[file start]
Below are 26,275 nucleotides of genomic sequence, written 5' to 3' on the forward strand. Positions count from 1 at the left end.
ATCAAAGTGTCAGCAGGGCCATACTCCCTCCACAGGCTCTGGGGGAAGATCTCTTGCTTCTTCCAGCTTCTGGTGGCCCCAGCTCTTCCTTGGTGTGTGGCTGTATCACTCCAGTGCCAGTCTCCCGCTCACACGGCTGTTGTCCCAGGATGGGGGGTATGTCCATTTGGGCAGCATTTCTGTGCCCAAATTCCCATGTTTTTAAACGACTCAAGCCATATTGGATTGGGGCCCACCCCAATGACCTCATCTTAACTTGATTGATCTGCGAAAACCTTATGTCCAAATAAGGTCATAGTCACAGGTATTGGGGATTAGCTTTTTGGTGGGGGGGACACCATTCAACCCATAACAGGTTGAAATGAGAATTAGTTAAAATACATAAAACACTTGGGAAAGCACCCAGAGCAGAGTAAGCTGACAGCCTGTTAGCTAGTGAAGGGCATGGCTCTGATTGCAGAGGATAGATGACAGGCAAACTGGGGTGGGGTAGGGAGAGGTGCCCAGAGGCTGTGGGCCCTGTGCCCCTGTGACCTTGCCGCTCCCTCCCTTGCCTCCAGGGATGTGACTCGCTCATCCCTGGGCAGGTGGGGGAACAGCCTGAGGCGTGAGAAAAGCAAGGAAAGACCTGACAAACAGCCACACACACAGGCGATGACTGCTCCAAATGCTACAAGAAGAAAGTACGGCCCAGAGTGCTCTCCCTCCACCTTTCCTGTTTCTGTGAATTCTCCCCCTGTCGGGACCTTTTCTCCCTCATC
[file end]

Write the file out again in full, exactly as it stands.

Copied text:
Below are 26,275 nucleotides of genomic sequence, written 5' to 3' on the forward strand. Positions count from 1 at the left end.
ATCAAAGTGTCAGCAGGGCCATACTCCCTCCACAGGCTCTGGGGGAAGATCTCTTGCTTCTTCCAGCTTCTGGTGGCCCCAGCTCTTCCTTGGTGTGTGGCTGTATCACTCCAGTGCCAGTCTCCCGCTCACACGGCTGTTGTCCCAGGATGGGGGGTATGTCCATTTGGGCAGCATTTCTGTGCCCAAATTCCCATGTTTTTAAACGACTCAAGCCATATTGGATTGGGGCCCACCCCAATGACCTCATCTTAACTTGATTGATCTGCGAAAACCTTATGTCCAAATAAGGTCATAGTCACAGGTATTGGGGATTAGCTTTTTGGTGGGGGGGACACCATTCAACCCATAACAGGTTGAAATGAGAATTAGTTAAAATACATAAAACACTTGGGAAAGCACCCAGAGCAGAGTAAGCTGACAGCCTGTTAGCTAGTGAAGGGCATGGCTCTGATTGCAGAGGATAGATGACAGGCAAACTGGGGTGGGGTAGGGAGAGGTGCCCAGAGGCTGTGGGCCCTGTGCCCCTGTGACCTTGCCGCTCCCTCCCTTGCCTCCAGGGATGTGACTCGCTCATCCCTGGGCAGGTGGGGGAACAGCCTGAGGCGTGAGAAAAGCAAGGAAAGACCTGACAAACAGCCACACACACAGGCGATGACTGCTCCAAATGCTACAAGAAGAAAGTACGGCCCAGAGTGCTCTCCCTCCACCTTTCCTGTTTCTGTGAATTCTCCCCCTGTCGGGACCTTTTCTCCCTCATC